A model of near-sea ice phytoplankton blooms

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Conner W Lester , Till J Wagner, Dylan McNamara 


Arctic spring blooms of phytoplankton mark the annual emergence of the region’s ecosystem from winter dormancy. Satellite observations show that these blooms have increased in size and magnitude in recent years. While this may be expected to be a result of generally warmer conditions, it has been found that near-ice blooms are spatially correlated with cold and fresh surface water signatures from sea ice melt over hundreds of kilometers. This study develops an idealized model that describes how the environmental impact of meltwater may control the spread of phytoplankton spring blooms in the region. The results support the idea that melt-induced stratification of the surface ocean is a dominant driver of recent changes in near-ice bloom characteristics in the Arctic. This furthermore implies that future changes in sea ice cover under continued Arctic warming will have important consequences for the timing and spread of such blooms.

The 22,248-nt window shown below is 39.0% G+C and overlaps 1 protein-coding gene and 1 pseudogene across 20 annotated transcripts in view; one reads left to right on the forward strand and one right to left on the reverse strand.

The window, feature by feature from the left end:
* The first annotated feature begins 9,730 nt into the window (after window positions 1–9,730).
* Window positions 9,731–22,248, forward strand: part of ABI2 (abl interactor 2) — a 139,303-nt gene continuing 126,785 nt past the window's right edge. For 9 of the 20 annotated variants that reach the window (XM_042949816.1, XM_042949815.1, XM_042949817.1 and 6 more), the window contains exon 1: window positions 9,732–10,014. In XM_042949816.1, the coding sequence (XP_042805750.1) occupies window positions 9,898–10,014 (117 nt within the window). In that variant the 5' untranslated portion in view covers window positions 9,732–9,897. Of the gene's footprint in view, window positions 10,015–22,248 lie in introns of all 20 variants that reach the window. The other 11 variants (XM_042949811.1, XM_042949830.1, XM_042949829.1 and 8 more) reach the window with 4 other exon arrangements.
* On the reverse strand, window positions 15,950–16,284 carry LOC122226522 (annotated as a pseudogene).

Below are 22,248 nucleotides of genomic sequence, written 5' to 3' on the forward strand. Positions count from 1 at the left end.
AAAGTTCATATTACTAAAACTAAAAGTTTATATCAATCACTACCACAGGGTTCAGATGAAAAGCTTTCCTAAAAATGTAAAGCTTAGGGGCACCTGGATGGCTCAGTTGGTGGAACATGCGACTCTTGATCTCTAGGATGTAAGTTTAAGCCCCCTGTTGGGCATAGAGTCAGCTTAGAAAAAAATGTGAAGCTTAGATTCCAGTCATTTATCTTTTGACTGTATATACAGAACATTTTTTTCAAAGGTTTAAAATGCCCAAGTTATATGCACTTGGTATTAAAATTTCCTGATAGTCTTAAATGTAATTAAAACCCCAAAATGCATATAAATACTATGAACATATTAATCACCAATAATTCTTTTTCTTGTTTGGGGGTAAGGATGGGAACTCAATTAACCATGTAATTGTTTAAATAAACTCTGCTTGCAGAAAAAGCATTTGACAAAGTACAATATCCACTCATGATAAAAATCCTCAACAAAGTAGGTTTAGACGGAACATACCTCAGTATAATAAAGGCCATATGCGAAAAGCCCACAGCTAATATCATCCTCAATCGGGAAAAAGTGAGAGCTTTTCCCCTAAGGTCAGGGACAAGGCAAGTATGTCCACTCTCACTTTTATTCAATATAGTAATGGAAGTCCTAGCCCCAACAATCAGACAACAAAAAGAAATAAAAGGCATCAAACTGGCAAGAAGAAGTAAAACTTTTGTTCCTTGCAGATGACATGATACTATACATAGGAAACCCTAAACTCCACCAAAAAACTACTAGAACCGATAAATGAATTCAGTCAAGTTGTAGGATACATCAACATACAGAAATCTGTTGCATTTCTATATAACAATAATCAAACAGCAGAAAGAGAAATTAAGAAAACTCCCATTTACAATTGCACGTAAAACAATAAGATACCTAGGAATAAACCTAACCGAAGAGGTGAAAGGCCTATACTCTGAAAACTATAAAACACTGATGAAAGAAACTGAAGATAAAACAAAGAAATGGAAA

Earth Sciences, Oceanography and Atmospheric Sciences and Meteorology, Physical Sciences and Mathematics


Phytoplankton Blooms, Sea Ice Edge, Arctic Ocean, Sea Ice Edge, Arctic Ocean


Published: 2024-05-20 07:54

Last Updated: 2024-05-20 14:53


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Model code, data, and metadata will be made available in the Dryad data repository.